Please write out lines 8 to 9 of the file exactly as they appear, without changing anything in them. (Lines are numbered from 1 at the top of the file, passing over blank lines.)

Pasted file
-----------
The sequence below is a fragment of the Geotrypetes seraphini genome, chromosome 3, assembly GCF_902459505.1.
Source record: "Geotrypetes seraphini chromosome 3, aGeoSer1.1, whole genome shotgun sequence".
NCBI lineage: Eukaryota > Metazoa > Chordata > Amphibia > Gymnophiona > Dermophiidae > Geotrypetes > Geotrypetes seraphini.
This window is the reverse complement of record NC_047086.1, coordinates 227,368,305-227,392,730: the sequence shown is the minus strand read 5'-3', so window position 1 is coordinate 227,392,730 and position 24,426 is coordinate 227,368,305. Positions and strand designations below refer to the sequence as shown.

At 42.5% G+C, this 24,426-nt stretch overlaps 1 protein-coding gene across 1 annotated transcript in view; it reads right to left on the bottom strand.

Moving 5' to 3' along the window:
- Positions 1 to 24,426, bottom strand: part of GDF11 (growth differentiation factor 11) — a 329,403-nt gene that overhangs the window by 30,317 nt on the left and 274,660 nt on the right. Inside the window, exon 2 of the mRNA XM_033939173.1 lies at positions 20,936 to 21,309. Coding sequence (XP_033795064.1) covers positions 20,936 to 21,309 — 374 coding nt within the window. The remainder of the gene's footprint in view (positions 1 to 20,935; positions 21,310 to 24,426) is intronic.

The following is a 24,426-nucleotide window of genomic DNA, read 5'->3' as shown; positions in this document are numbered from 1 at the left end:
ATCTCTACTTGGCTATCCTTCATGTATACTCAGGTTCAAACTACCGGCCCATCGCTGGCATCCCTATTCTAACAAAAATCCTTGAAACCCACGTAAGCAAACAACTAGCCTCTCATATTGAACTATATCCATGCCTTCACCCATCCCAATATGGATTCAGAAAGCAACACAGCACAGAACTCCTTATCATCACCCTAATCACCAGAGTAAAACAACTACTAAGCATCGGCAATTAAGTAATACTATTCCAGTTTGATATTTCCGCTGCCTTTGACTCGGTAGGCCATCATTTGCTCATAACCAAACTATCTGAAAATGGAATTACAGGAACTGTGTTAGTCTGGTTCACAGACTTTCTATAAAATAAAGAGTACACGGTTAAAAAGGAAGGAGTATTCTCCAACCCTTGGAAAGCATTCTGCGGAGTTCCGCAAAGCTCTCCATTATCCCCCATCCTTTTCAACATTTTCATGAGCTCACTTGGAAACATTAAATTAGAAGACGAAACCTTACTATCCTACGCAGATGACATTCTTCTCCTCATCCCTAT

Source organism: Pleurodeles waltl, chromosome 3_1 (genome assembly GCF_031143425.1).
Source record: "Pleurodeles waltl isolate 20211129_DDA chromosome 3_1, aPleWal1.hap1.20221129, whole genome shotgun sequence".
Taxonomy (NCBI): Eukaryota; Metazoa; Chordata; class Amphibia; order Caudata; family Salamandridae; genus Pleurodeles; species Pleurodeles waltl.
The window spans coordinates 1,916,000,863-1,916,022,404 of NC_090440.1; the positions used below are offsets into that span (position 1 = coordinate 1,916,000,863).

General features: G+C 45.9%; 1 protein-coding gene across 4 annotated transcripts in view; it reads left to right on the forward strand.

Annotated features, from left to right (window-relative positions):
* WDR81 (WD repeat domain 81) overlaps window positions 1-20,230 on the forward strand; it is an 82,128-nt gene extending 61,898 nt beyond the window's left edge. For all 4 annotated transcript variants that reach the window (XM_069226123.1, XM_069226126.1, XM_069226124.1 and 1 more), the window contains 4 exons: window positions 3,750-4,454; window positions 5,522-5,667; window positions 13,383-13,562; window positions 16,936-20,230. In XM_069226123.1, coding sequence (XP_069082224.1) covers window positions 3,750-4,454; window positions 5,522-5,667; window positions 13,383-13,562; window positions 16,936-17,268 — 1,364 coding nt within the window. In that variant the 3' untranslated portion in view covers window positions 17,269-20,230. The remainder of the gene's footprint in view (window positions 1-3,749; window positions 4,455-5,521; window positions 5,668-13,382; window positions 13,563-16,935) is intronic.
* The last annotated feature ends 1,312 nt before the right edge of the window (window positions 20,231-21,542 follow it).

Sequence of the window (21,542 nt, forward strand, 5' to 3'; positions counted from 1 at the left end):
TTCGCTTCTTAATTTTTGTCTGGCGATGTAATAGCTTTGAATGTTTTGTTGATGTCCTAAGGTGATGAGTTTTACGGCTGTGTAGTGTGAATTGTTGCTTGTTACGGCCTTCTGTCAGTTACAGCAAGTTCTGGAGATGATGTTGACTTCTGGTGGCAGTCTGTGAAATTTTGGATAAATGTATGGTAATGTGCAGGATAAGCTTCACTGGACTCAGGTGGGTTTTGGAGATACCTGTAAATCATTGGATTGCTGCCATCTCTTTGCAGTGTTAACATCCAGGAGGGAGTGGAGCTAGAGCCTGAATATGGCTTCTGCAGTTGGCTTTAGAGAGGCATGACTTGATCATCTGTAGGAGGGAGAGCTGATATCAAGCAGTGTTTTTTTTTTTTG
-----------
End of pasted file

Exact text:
The following is a 24,426-nucleotide window of genomic DNA, read 5'->3' as shown; positions in this document are numbered from 1 at the left end:
ATCTCTACTTGGCTATCCTTCATGTATACTCAGGTTCAAACTACCGGCCCATCGCTGGCATCCCTATTCTAACAAAAATCCTTGAAACCCACGTAAGCAAACAACTAGCCTCTCATATTGAACTATATCCATGCCTTCACCCATCCCAATATGGATTCAGAAAGCAACACAGCACAGAACTCCTTATCATCACCCTAATCACCAGAGTAAAACAACTACTAAGCATCGGCAATTAAGTAATACTATTCCAGTTTGATATTTCCGCTGCCTTTGACTCGGTAGGCCATCATTTGCTCATAACCAAACTATCTGAAAATGGAATTACAGGAACTGTGTTAGTCTGGTTCACAGACTTTCTATAAAATAAAGAGTACACGGTTAAAAAGGAAGGAGTATTCTCCAACCCTTGGAAAGCATTCTGCGGAGTTCCGCAAAGCTCTCCATTATCCCCCATCCTTTTCAACATTTTCATGAGCTCACTTGGAAACATTAAATTAGAAGACGAAACCTTACTATCCTACGCAGATGACATTCTTCTCCTCATCCCTAT